By Greg Glassner
H-P Editor Emeritus
As I indicated in the first part of this two-part Tomato Patch, a principal objective of my recent adventure out west was a reunion of the 519th US Army Transportation Battalion, which I served with in Thailand in 1969.
After a week in Arizona I finally set off for Colorado, taking a lot of other back roads through additional Apache and Navajo reservation land in Arizona and New Mexico.
I had read about this harsh but interesting area and small towns along the way in the late Tony Hillerman’s novels about Jim Chee and Joe Leaphorn.
By this stage of my journey I realized southwestern states are bigger than the ones I am used to on the East Coast. (Delaware would fit in the Grand Canyon!)
I underestimated the distance to Mesa Verde National Park, another pre-bucket list item, and had to rush my sightseeing among the impressive cliff dwellings there. I also missed out on Durango entirely in my effort to motor through the small town of Ignacio before nightfall.
I once inquired about buying a small newspaper in that rural community way back in the 1970s. By the time the owner got to me with price and particulars, I had blown my nest egg on a boat. Without the benefit of my stewardship, The “Four Corners Chieftain” died a year later. (There may have been other factors.)
Who knows how my life would have been different, had I taken that road less traveled? A casino operated by the Southern Ute Tribe now pumps cash into that impoverished area, but it is a recent addition to Ignacio, Colorado. The older businesses appear to be bars and liquor stores.
Finding a room for the night in Pagosa Springs, I was on the road again at daybreak and made it to my Army reunion in Colorado Springs.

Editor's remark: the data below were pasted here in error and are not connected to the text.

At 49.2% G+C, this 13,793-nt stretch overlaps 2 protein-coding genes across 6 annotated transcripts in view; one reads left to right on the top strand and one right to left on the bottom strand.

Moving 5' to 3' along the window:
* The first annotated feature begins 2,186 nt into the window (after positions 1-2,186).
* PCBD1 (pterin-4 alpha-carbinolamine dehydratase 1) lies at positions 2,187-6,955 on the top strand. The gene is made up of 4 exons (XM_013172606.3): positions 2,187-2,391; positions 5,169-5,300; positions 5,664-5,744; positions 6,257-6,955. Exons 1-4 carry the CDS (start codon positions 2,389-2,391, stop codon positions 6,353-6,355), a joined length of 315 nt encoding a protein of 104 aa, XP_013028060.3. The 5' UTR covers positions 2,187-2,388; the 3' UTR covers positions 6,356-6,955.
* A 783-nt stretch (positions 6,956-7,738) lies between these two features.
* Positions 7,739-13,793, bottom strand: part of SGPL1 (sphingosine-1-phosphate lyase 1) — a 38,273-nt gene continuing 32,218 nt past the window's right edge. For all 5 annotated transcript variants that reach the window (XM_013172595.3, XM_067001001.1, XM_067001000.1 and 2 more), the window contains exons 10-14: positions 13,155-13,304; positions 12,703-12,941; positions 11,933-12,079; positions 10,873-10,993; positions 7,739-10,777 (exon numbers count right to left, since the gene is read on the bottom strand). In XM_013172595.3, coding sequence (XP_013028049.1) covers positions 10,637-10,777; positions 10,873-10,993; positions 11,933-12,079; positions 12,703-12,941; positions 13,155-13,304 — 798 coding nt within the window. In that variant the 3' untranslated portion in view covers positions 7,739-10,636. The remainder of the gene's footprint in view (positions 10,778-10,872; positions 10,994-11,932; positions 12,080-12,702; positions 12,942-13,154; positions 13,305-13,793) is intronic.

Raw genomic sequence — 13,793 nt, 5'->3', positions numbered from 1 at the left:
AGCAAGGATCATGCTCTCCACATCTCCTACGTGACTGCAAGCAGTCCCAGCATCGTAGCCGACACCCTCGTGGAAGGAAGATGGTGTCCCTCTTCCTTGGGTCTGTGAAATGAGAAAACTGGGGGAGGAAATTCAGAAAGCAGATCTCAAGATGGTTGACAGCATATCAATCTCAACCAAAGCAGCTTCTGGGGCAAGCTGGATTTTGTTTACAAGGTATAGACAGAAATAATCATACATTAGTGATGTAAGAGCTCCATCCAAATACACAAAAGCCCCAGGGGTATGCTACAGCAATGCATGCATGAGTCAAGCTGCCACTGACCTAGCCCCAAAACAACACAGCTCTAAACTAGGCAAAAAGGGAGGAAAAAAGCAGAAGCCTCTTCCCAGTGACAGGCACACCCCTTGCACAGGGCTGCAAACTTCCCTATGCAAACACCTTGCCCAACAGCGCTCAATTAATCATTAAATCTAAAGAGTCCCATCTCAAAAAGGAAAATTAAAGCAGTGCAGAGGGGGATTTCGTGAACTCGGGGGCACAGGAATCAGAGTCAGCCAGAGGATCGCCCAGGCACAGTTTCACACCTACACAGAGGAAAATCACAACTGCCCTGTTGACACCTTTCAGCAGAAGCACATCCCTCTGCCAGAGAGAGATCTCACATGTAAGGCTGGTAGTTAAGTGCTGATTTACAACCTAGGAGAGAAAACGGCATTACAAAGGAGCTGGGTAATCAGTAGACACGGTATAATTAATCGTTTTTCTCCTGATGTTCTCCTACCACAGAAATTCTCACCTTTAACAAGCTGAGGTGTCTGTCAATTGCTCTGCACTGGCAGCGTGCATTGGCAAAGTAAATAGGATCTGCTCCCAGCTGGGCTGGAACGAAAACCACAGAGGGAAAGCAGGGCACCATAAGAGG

A retired pilot who flew 240 missions out of Thailand and used more than a few of the rockets our trucks delivered to Nakhon Phanom (NKP) over Laos and the Ho Chi Minh Trail, gave us a tour of the Air Force Academy.
The rest of the day we told and retold a lot of old war stories and had a pleasant banquet that was conspicuous in its lack of spilled drinks and raucous behavior. (Hey, we are all pushing 70 and have slowed down some.)
The morning after my Army reunion banquet I bailed out of bed at 6 a.m. and set off for the fabled Peak of Pike, arriving at the starting line before the first racer tackled the daunting 156-turn, 20-kilometer climb from 9,400 to 14,111 feet above sea level.
The course is the same two-lane road tourists trundle up during the week, so it lacks many of the safety barriers and runoff areas you find at other racetracks. In many places if you slide off the pavement you leave the mountain.
As an East Coaster I was “feeling the altitude” at 9,400 feet and confined myself to strolling the paddock, which appears to be hacked out of the forest each year, and to watching from the start line and at the timing line just around the first turn.
This hill climb is better known in Europe and Japan than in the U.S. An eclectic assortment of professionals, dreamers and schemers bet their life savings on one run up the hill each year. Only 130 cars and motorcycles made the attempt June 29. One entrant came from Reunion Island off the coast of Madagascar. Many others make the trip from Japan and Europe.
The timing was right and I was able to scratch another item off my list.
On the way back to Virginia, American Airlines diverted me from Denver through Dallas-Fort Worth, instead of Chicago. This allowed me to “see” another state, if you count looking out the terminal window at runways and jet aircraft.
I was told this change would get me to Richmond an hour earlier. Unfortunately I spent that hour waiting for my bag, which never showed.
Just as well, though, they cancelled the Chicago-to-Richmond flight that night. I was glad my bag spent the night in the appropriately named Windy City rather than me. My bag showed up 36 hours later.